Ebert, on the Record

I miss them both, actuallyOver at his blog — which is more like an ever-expanding collection of thoughtful essays than the daily splattering of passing observations than we mere mortals play at on our piddly little sites — Roger Ebert has finally weighed in on the turmoil that ensued behind the scenes (and in front of the cameras) at his “At the Movies” syndicated television show a couple of years back, when health issues forced his exit from the program.

In addition to being a very entertaining read — particularly in the sections discussing one of the replacement critics, idiot king Ben Lyons, who’s since been turfed in favor of people who actually know what they’re talking about — it’s a thoughtful meditation on the way TV film criticism has changed in the quarter-century since Siskel and Ebert first went to the movies, and on Ebert’s recent confrontation with his own mortality.

You should check it out. I would give it two thumbs up, but of course the thumbs are trademarked … and besides, the show doesn’t do the thumbs thing any more.

Oh, and “New Moon” is still topping the box office, which either tells us that critics no longer matter … or that we need good ones now more than ever.

Stick around, Roger. We read you.

3 thoughts on “Ebert, on the Record”

  1. That was a discouraging read about what used to be one of my favorite TV shows back when Siskel was still alive. The interplay between Siskel and Ebert was always worth tuning in for, and they were both intelligent, thoughtful critics. I gave up watching shortly after they settled on Roeper as Siskel’s replacement. I know nothing about his credentials, but he was as unworthy a successor as the person who “replaced” (and I use that term very loosely) you at Starweek. Since then I’ve followed Ebert’s reviews online, as well as his enormously interesting musings on a variety of topics. While you, Norm, are my favorite reviewer (based both on appreciation for your writing style and considerable overlap in movies we both like), Ebert has always been the only other reviewer I consistently read, and as with you, as much for his writing as his opinion. He and Siskel have a place in movie history, and TV history, and it sounds like everything could have been much better handled in recent years. That Disney didn’t cooperate with their set being in the Smithsonian is surprising and shabby.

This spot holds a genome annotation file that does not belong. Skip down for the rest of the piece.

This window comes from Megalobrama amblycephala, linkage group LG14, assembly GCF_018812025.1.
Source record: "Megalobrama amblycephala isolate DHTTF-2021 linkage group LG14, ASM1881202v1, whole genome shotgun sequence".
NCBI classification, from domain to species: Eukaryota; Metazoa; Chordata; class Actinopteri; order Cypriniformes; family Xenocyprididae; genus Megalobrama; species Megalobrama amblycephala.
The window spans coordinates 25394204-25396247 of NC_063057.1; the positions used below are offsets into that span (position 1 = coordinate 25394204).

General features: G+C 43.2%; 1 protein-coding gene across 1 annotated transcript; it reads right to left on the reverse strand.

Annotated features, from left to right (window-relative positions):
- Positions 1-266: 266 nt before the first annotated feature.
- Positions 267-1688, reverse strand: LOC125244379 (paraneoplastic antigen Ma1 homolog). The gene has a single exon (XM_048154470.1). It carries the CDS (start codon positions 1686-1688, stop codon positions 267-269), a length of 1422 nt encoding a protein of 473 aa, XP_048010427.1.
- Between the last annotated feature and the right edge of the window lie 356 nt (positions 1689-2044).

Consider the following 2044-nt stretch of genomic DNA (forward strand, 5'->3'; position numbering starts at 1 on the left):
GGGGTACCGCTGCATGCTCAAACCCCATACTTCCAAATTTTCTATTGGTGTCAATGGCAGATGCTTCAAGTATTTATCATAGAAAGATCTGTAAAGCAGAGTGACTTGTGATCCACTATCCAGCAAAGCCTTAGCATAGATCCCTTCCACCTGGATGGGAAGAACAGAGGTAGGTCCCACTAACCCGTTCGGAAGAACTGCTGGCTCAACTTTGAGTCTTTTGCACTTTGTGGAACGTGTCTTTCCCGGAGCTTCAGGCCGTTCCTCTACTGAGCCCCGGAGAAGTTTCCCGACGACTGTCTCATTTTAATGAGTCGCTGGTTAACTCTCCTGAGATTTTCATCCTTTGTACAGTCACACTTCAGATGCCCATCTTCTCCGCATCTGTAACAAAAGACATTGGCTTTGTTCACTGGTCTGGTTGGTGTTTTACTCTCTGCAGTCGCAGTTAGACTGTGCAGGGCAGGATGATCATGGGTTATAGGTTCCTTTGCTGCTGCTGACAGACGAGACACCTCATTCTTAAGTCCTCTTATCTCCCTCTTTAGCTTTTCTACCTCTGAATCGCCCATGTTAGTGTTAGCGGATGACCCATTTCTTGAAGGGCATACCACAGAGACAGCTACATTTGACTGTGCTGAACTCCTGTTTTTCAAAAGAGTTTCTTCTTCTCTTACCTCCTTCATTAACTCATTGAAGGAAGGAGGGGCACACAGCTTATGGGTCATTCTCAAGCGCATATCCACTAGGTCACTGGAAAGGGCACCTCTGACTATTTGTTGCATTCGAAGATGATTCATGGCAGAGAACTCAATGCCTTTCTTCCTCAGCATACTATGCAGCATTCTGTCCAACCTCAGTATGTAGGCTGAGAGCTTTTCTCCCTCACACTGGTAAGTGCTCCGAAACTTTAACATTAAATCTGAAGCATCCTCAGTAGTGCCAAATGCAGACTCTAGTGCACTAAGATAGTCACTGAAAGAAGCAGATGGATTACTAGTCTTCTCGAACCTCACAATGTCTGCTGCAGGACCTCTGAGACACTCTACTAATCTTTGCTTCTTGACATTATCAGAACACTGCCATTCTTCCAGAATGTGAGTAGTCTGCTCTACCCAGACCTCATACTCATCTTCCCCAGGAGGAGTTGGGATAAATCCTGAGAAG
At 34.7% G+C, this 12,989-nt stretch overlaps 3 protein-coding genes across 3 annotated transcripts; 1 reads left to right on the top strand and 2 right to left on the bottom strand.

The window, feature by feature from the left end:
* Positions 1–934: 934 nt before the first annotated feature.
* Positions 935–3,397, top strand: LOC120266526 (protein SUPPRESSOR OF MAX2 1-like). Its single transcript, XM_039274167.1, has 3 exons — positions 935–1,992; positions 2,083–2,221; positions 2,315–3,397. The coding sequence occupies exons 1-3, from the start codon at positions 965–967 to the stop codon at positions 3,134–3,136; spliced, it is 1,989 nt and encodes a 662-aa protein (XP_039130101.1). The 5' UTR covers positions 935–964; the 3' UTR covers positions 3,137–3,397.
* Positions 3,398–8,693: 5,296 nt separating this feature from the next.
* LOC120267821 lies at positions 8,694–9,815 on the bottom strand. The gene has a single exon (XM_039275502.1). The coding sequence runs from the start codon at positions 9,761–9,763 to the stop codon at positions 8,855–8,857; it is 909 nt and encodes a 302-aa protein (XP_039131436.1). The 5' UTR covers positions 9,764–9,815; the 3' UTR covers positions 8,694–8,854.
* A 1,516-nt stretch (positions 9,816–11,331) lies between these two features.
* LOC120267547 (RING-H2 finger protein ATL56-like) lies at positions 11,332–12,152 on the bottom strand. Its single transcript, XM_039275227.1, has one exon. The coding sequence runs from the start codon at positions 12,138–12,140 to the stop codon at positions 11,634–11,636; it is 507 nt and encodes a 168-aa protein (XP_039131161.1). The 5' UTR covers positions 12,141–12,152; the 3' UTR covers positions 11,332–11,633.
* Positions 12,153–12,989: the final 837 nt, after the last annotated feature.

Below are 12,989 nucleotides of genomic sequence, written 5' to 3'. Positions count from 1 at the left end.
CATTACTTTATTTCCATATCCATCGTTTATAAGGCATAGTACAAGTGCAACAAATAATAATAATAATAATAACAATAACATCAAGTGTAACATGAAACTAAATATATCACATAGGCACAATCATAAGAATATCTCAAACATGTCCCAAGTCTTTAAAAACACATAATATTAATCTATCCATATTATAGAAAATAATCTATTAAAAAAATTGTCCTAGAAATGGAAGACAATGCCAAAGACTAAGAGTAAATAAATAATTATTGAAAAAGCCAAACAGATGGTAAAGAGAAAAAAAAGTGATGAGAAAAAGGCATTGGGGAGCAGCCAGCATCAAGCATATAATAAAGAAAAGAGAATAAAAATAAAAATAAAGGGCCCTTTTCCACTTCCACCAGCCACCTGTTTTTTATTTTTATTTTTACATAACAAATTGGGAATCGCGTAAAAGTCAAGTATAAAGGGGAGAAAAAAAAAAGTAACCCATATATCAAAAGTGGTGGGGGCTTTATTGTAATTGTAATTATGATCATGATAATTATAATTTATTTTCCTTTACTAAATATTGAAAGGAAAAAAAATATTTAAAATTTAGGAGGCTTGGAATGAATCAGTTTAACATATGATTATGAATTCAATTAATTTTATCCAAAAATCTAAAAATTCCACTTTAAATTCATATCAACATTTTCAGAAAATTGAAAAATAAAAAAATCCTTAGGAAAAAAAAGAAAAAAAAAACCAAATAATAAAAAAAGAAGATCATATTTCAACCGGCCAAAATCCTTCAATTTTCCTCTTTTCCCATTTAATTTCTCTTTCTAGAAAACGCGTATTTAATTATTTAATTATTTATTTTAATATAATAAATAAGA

2. Norm, you let Ebert off too easily. He’s the one who was instrumental in the hiring of Richard Roeper, who destroyed the quality of film criticism even more egregiously than Ben Lyons did… because Lyons wouldn’t have happened had it not been for Roeper. And since Ebert picked him, he should bear the responsibility for whatever came afterwards.

  3. Sorry Norm. Roger Ebert nay just be the most inexplicably overrated film critic of all time. Aside from liking almost anything that comes out, he writes on a level that is barely of high school calibre. I don’t get him at all. But I do miss Gene Siskel. He seemed to put some genuine thought into his reviewing and seemed to be a nice guy besides.

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